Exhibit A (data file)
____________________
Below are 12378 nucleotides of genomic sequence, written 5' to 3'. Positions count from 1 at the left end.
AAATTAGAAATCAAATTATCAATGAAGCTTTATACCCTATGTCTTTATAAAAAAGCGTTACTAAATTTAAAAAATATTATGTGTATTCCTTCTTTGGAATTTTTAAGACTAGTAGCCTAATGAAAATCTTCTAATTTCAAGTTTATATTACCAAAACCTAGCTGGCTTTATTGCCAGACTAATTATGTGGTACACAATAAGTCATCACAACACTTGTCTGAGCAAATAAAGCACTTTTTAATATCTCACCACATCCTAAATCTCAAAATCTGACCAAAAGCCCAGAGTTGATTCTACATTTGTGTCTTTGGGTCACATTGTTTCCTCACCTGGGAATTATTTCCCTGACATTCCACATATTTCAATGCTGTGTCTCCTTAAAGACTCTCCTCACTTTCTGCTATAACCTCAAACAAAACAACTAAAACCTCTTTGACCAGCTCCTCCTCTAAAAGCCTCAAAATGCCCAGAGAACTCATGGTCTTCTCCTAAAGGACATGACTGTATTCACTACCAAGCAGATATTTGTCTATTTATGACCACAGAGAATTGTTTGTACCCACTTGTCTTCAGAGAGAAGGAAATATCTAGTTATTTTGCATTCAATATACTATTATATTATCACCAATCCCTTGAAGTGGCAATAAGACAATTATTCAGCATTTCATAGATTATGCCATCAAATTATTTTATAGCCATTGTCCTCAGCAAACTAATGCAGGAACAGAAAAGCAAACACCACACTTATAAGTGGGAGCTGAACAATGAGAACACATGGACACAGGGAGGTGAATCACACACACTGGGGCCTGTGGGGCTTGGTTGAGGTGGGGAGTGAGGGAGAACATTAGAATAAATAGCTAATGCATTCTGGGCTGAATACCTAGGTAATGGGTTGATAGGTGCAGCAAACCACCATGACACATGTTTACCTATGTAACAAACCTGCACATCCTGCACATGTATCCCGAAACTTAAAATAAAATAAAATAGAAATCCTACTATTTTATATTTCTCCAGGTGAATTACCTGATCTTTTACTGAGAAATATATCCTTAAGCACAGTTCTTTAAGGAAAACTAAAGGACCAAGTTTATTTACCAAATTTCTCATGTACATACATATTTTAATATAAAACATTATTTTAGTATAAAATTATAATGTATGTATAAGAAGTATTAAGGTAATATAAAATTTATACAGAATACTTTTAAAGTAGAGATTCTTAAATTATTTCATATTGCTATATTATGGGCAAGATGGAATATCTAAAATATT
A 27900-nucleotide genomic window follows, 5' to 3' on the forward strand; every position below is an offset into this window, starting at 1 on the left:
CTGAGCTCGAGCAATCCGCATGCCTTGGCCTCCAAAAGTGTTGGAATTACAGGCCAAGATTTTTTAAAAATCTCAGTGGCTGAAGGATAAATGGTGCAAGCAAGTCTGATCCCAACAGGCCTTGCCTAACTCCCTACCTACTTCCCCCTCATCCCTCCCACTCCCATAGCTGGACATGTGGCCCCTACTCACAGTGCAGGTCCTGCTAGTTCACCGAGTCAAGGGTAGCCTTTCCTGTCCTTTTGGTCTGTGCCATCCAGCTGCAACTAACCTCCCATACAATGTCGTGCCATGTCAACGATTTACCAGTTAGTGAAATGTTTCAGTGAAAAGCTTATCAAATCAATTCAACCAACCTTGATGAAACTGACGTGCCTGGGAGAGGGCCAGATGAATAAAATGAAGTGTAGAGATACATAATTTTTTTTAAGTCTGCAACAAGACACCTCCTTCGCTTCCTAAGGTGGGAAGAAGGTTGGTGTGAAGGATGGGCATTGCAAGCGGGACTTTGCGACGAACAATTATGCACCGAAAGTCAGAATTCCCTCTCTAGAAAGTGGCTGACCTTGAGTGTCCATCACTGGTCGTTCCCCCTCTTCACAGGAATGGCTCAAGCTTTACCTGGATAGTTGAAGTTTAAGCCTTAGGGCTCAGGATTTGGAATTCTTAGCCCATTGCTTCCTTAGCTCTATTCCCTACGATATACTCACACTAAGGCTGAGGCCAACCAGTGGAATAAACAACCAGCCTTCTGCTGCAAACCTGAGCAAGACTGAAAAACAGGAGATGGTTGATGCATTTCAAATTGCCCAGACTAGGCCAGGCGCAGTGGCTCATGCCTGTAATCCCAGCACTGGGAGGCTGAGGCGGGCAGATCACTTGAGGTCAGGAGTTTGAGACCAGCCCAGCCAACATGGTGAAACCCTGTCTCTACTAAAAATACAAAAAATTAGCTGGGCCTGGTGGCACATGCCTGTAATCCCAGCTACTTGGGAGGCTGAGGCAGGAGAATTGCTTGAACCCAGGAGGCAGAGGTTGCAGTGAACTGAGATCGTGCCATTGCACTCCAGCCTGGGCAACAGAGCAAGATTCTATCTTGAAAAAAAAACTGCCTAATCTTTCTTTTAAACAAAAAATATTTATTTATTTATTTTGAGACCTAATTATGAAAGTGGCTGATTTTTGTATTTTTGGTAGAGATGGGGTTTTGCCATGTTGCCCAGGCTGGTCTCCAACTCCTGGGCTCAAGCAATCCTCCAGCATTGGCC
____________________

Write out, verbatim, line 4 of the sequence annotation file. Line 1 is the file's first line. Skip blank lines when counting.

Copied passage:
CTGAGCTCGAGCAATCCGCATGCCTTGGCCTCCAAAAGTGTTGGAATTACAGGCCAAGATTTTTTAAAAATCTCAGTGGCTGAAGGATAAATGGTGCAAGCAAGTCTGATCCCAACAGGCCTTGCCTAACTCCCTACCTACTTCCCCCTCATCCCTCCCACTCCCATAGCTGGACATGTGGCCCCTACTCACAGTGCAGGTCCTGCTAGTTCACCGAGTCAAGGGTAGCCTTTCCTGTCCTTTTGGTCTGTGCCATCCAGCTGCAACTAACCTCCCATACAATGTCGTGCCATGTCAACGATTTACCAGTTAGTGAAATGTTTCAGTGAAAAGCTTATCAAATCAATTCAACCAACCTTGATGAAACTGACGTGCCTGGGAGAGGGCCAGATGAATAAAATGAAGTGTAGAGATACATAATTTTTTTTAAGTCTGCAACAAGACACCTCCTTCGCTTCCTAAGGTGGGAAGAAGGTTGGTGTGAAGGATGGGCATTGCAAGCGGGACTTTGCGACGAACAATTATGCACCGAAAGTCAGAATTCCCTCTCTAGAAAGTGGCTGACCTTGAGTGTCCATCACTGGTCGTTCCCCCTCTTCACAGGAATGGCTCAAGCTTTACCTGGATAGTTGAAGTTTAAGCCTTAGGGCTCAGGATTTGGAATTCTTAGCCCATTGCTTCCTTAGCTCTATTCCCTACGATATACTCACACTAAGGCTGAGGCCAACCAGTGGAATAAACAACCAGCCTTCTGCTGCAAACCTGAGCAAGACTGAAAAACAGGAGATGGTTGATGCATTTCAAATTGCCCAGACTAGGCCAGGCGCAGTGGCTCATGCCTGTAATCCCAGCACTGGGAGGCTGAGGCGGGCAGATCACTTGAGGTCAGGAGTTTGAGACCAGCCCAGCCAACATGGTGAAACCCTGTCTCTACTAAAAATACAAAAAATTAGCTGGGCCTGGTGGCACATGCCTGTAATCCCAGCTACTTGGGAGGCTGAGGCAGGAGAATTGCTTGAACCCAGGAGGCAGAGGTTGCAGTGAACTGAGATCGTGCCATTGCACTCCAGCCTGGGCAACAGAGCAAGATTCTATCTTGAAAAAAAAACTGCCTAATCTTTCTTTTAAACAAAAAATATTTATTTATTTATTTTGAGACCTAATTATGAAAGTGGCTGATTTTTGTATTTTTGGTAGAGATGGGGTTTTGCCATGTTGCCCAGGCTGGTCTCCAACTCCTGGGCTCAAGCAATCCTCCAGCATTGGCC